Hispanic or Latino residents make up about 31% of San Jose’s population and 24.7% of Santa Clara County, according to U.S. Census data—and the impact of local leaders is visible across the region.
Activists have worked for decades to give Latino residents equity, representation and access to services. The School of Arts and Culture at Mexican Heritage Plaza in East San Jose is working to expand its cultural programming and bring family wellness services to the Mayfair community, where it hopes to create a cultural district. It also envisions developing affordable housing and commercial space for local businesses and social service providers.
In celebration of National Hispanic Heritage Month, San José Spotlight is highlighting some of the most influential community leaders in Silicon Valley. While this isn’t an exhaustive list, these individuals have broken barriers, shaped history and inspired change.
We also recognized some of the most influential Black leaders for Black History Month in February, trailblazing women for Women’s History Month in March and inspiring leaders in the LGBTQ+ community in June for Pride Month.
Here they are in alphabetical order by first name.
Alcario and Carmen Castellano
Alcario Castellano and his wife Carmen rose from humble beginnings, but after winning a $141 million California Lottery jackpot in 2001, they created the Castellano Family Foundation to uplift San Jose’s Latino community.
Through the years, the foundation—which ceased operations June 30—awarded millions of dollars in grants and scholarships to Silicon Valley nonprofits to advance Latino education, arts and culture, leadership and diversity. Together, the Castellano Family Foundation and the Silicon Valley Community Foundation created the LatinXCEL Fund, a $10 million effort to support Latinx leaders and groups in Santa Clara and San Mateo counties.
Carmen, the inspiration behind the foundation, died in 2020 at age 81.
She and Al were dedicated community advocates and volunteers who made modest contributions to civic organizations like the San Jose GI Forum and to arts and culture organizations like MACLA and The School of Arts and Culture long before winning the lottery. As several grantees have observed, not much changed after they won. They continued their advocacy and support for these and many more nonprofit organizations, but “the checks just got bigger.” Carmen used their newfound wealth to scale-up their philanthropy and invest in the long-term future of their community.
Daughter Carmela Castellano-Garcia recalls her father being passionate about promoting diversity and inclusion and her parents advocating at the local elementary school for diversity among teachers.
The Castellanos were avid art collectors and had a love for music. Carmen, who played piano, grew up in a home filled with opera, classical and Mexican music. Alcario played the trumpet in high school and was in a dance band.
Bernardo Roberto Cruz and David Lopez
Bernardo Roberto Cruz was a leader in education for 39 years and a pioneer of bilingual education.
Motivated to remove educational barriers for Latino students, Cruz established Bay Area Bilingual Education in 1971, becoming its executive director. In 1981, it became The National Hispanic University. Through a multicultural educational experience, NHU enabled Hispanics to earn undergraduate degrees or certificates to pursue careers in business, education and technology.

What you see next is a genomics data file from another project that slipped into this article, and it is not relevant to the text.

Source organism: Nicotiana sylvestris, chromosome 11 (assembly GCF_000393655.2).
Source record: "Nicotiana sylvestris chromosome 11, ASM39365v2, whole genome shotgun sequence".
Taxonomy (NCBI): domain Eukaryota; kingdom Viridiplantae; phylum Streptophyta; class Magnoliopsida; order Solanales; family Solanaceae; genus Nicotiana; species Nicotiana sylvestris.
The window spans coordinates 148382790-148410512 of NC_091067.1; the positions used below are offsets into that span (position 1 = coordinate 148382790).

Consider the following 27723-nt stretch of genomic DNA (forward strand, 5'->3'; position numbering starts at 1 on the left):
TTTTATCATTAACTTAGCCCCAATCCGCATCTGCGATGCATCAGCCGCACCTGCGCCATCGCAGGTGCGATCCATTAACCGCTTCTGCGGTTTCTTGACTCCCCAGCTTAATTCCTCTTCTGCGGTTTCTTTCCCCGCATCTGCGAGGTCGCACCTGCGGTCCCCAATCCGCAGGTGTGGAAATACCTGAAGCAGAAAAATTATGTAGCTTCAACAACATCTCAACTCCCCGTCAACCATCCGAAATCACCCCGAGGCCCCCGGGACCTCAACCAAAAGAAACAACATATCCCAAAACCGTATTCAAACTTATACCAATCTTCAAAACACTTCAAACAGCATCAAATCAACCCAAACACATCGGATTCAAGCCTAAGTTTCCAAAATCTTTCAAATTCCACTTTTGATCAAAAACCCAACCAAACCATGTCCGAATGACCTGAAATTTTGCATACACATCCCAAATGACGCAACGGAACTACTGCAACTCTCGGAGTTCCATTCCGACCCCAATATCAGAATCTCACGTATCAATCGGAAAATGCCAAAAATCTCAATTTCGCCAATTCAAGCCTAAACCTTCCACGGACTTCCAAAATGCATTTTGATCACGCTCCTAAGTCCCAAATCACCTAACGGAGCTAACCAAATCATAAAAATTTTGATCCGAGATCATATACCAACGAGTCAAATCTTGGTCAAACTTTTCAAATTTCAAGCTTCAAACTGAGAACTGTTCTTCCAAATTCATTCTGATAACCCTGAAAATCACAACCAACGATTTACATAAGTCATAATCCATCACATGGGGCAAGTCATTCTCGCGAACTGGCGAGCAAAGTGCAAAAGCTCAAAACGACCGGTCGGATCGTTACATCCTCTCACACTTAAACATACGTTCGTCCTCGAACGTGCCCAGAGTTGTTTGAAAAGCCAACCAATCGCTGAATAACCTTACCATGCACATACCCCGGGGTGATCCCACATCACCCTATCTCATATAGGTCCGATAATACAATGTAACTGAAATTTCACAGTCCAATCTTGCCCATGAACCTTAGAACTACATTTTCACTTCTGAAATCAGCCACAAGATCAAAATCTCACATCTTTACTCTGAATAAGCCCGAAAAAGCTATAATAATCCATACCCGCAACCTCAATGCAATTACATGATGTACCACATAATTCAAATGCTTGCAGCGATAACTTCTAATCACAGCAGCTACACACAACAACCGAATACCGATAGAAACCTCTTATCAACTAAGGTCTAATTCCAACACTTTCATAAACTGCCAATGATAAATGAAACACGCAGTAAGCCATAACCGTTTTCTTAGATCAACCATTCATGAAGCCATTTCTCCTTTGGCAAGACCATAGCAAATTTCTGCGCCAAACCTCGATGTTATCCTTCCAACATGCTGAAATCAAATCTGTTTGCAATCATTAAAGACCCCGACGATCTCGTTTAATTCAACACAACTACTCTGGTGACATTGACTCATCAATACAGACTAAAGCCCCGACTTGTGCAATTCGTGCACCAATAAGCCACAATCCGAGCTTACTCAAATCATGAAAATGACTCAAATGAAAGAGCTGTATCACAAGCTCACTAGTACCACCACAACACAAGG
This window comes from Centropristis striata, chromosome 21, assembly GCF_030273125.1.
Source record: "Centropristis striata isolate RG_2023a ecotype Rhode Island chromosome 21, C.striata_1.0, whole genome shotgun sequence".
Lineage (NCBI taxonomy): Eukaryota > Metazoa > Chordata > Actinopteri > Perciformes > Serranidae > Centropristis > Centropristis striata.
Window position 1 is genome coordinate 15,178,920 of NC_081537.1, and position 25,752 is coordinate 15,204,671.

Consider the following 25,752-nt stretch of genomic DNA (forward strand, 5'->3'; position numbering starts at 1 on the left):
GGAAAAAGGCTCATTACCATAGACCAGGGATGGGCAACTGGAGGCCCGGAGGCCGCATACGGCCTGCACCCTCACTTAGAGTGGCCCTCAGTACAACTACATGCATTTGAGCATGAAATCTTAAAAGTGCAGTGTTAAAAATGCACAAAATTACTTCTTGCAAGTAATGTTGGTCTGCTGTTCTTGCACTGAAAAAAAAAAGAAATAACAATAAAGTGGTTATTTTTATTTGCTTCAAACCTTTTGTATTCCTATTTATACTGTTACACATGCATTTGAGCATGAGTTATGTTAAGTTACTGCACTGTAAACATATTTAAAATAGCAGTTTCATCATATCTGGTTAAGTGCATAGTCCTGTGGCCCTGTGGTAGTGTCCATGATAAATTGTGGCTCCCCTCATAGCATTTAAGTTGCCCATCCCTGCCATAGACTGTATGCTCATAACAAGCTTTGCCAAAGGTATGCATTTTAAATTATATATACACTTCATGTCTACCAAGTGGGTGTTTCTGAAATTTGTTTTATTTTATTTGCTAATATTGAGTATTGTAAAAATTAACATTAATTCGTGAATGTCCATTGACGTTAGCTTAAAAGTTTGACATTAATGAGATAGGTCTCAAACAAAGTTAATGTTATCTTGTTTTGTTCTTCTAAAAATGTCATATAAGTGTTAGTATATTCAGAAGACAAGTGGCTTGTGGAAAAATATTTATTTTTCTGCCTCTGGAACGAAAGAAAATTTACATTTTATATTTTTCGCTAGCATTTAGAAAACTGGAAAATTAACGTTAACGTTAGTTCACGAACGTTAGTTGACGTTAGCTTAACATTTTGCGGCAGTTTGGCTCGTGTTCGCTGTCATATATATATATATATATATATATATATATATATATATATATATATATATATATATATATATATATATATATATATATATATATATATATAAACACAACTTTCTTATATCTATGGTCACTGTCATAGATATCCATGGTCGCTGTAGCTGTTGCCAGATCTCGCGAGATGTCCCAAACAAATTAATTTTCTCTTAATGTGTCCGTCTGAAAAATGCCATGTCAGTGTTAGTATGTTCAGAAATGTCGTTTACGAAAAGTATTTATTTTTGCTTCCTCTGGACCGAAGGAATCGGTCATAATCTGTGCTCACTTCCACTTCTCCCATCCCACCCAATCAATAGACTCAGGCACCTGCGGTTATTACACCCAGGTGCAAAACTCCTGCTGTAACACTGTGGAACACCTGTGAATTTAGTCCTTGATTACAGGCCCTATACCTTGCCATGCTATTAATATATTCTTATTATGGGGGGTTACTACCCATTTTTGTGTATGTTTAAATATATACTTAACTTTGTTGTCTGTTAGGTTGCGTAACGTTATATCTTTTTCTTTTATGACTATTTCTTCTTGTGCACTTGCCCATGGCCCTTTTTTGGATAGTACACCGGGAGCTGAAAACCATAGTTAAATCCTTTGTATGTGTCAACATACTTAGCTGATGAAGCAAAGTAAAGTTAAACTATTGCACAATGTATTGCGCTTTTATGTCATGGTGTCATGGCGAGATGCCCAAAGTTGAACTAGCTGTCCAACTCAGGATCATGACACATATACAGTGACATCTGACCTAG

Cruz lobbied in Washington, D.C. for increased funding for bilingual education nationwide. NHU partnered with other institutions including San Jose State University and San Jose/Evergreen Community College District, which enabled students to cross-enroll. NHU also partnered with the East Side Union High School District to boost Latino high school graduation and college placement rates.
After his death in 2002, East Side Union High School District named a charter school after him, the Roberto Cruz Leadership Academy. The Dr. Roberto Cruz Alum Rock Branch Library also carries his name.
David Lopez worked to expand access to affordable, quality education for Latinos and other underserved students while serving as president (2003-2013) and chancellor (2013-2014) of The National Hispanic University in East San Jose. Under his guidance, the university transformed into an academically comprehensive, accredited four-year institution. It served more than 850 undergraduate and graduate students in 2013 and closed its doors two years later.
Lopez’s teaching career started at the College of Education at New Mexico State University. He earned tenure at California State University, Fresno in the School of Education and Human Development.
After NHU closed, Lopez worked as executive director of the Maestros Accelerator Program, which guides high school and community college students into teaching careers. He later worked as an administrator for the Milpitas extension of San Jose City College, providing low-income at-risk high school students with college courses and professional work experience.
Lopez is a board member of Pivotal, which invests in programs to improve the lives of Silicon Valley foster youth.
Although she retired from public office in 2009, at age 92 Blanca Alvarado is still involved in politics and advocates for the Latino community. She is considered La Madrina—the godmother—of East San Jose.
After being the first Latina elected to the San Jose City Council in 1980, Alvarado became the city’s first Latina vice mayor and was elected to the Santa Clara County Board of Supervisors in 1994. During her tenure in office, she led the effort to create the first children’s health insurance program and fought for Latinos disproportionally incarcerated in Silicon Valley. She continues her advocacy today, fighting to close the Reid-Hillview Airport in East San Jose amid fears that leaded fuel from airplanes is harming residents.
Blanca Alvarado and José Hernández Middle School was named in honor of her advocacy.
Getting people to vote and engage in politics is her passion. She said if Latinos don’t vote, Latinos won’t hold office and their needs will go unaddressed.
“We’re living through historic times right now where democracy is being threatened,” Alvarado told San José Spotlight. “There are so many forces at play that seek to undermine the accomplishments and the achievements of minorities. The forces that are out to undermine the achievements of Latinos in particular … are so strong today that the absolute necessity of encouraging people to get out to vote and exercise our beliefs and our perspective is lifesaving.”